What Boards Should Learn From Belichick’s Transition

The success of any organization depends on the quality of its coach. After 24 seasons with the New England Patriots, football coach Bill Belichick has announced his retirement. His distinguished career is cause for much celebration, though it raises natural questions about the future of the franchise. 

Corporate leadership boards face similar questions and challenges. How can boards prepare for these sorts of inevitable leadership changes? The transition of Bill Belichick might serve as an important test case for executive leaders. Here are some lessons that should be learned from Belichick’s retirement.

Succession Planning

First, this celebrated coach’s retirement highlights the need for governing boards to adopt some type of succession plan. After all, change is inevitable. Even if board chairs and CEOs remain for a lifetime (though this is hardly likely), retirement will always create a need to develop transition strategies for your most important leadership positions.

At the same time, boards should prepare themselves for different approaches depending on the position that needs to be filled. A CEO transition will require the support of HR and quite possibly, an executive search team to find someone qualified to take the reins. However, replacing a director or other board member will require an internal nominating committee and appointing process.

Having at least some of this administrative architecture in place early can prepare your team for when the inevitable occurs. Such plans may allay the fears of shareholders who are concerned about your ability to successfully navigate these sorts of major transitions and build greater confidence in your board as a whole.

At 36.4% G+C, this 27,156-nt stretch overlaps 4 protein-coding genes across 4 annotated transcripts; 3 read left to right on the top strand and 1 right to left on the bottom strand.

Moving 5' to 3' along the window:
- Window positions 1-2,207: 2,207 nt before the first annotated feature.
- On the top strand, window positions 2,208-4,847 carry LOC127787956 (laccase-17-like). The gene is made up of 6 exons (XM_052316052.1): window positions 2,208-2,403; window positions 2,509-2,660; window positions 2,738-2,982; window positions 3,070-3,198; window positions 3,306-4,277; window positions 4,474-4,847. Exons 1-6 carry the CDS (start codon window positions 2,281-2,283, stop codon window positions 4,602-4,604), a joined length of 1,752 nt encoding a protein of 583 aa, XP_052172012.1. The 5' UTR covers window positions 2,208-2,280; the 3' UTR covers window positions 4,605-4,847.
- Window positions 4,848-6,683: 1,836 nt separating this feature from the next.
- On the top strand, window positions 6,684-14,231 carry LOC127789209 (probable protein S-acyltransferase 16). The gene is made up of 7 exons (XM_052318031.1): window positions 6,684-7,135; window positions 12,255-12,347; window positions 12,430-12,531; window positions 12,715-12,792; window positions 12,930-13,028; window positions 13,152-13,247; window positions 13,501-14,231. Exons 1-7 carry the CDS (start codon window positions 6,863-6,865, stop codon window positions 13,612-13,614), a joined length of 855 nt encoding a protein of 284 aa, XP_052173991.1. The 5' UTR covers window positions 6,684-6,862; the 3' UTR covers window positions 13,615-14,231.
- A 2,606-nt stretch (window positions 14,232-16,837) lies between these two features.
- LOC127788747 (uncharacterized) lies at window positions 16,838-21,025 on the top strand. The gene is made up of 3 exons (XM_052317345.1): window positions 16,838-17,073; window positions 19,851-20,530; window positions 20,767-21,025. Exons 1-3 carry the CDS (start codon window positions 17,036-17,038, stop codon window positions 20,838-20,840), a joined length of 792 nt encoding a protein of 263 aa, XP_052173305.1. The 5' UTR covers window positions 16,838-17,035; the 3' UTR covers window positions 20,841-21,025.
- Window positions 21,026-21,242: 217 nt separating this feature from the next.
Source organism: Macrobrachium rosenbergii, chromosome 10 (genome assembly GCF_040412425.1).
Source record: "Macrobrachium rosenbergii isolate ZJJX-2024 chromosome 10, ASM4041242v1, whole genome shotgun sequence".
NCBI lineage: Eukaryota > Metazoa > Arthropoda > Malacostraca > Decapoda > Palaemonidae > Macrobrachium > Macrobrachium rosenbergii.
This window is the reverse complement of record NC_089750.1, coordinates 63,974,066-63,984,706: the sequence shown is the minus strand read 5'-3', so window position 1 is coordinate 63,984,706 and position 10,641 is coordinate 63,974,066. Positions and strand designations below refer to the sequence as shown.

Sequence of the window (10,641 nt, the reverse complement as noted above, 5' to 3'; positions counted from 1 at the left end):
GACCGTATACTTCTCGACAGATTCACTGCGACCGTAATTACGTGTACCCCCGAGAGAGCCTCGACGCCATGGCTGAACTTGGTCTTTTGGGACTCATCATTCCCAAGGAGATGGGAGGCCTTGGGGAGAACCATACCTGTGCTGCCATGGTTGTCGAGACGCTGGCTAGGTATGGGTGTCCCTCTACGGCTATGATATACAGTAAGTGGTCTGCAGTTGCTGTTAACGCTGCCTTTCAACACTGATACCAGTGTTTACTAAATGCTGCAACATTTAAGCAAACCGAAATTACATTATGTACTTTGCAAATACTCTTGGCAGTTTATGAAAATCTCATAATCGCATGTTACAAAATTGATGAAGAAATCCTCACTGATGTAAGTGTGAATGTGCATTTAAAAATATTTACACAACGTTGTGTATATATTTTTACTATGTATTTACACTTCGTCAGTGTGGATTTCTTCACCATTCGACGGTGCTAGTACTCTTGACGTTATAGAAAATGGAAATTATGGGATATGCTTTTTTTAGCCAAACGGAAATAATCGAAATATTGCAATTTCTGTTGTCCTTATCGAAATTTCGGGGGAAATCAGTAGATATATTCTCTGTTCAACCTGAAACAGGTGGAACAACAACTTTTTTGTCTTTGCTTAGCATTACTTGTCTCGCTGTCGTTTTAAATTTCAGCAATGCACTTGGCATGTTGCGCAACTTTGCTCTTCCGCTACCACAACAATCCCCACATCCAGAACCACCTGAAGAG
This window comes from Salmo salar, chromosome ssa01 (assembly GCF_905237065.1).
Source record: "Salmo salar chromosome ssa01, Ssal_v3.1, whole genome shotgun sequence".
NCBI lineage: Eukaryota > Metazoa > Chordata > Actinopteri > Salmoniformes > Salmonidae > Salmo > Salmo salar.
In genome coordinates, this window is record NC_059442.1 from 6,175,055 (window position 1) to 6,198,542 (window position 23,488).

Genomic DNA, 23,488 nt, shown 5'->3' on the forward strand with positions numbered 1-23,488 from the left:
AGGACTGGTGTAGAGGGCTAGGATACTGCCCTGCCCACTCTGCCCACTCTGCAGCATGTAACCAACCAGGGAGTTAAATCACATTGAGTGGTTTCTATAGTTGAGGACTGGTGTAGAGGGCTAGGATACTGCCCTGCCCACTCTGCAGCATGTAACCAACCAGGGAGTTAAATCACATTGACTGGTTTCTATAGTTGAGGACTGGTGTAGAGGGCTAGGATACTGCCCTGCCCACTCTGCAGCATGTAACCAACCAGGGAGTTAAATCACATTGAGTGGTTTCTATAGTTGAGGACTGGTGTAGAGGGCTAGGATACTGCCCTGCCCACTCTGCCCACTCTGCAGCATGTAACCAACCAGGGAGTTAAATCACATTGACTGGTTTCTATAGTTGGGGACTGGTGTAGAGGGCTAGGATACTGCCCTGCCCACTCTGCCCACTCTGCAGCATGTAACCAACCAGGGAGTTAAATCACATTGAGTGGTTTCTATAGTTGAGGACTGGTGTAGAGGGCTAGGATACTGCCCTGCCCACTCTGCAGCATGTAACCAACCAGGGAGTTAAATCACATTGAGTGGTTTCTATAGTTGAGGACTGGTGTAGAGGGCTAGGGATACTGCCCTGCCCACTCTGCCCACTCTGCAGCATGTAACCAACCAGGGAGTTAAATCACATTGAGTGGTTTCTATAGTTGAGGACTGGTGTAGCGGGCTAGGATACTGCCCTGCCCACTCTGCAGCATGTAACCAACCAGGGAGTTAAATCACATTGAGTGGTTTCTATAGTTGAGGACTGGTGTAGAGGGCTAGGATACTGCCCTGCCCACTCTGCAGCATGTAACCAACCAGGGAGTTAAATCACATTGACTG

The Danger of Entrenchment

For all of Belichick’s accomplishments, his long tenure with the Patriots brought criticism that he had come to define the team, leaving little room for change or improvement. Regardless of whether that’s true of Belichick, the same critiques can be leveled at long-term board members.

On the one hand, maintaining leadership continuity can provide consistent oversight of a company, especially when that leader serves to oversee the company’s most important projects. On the other hand, executive teams must take steps to ensure that the company remains agile, seizing new opportunities and jettisoning legacy systems to adapt to changing markets.

Many companies are doing this by separating the roles of CEO and board chair. As a result, companies have both the stability of a long-established CEO and the accountability and flexibility of a board chair or director. 

Retention Strategies

Naturally, some C-level executives are so valuable that companies look for ways to hang onto them. After all, who better to lead the company than those who are already immersed in its values and goals? At the same time, an entrenched CEO can actually stifle the growth of other board members, who may respond by looking for opportunities elsewhere.

Retention strategies must, therefore, involve pathways toward professional development and career advancement. Doing so will provide the means to retain top talent and also nurture and grow talent to develop leaders operating at their fullest potential.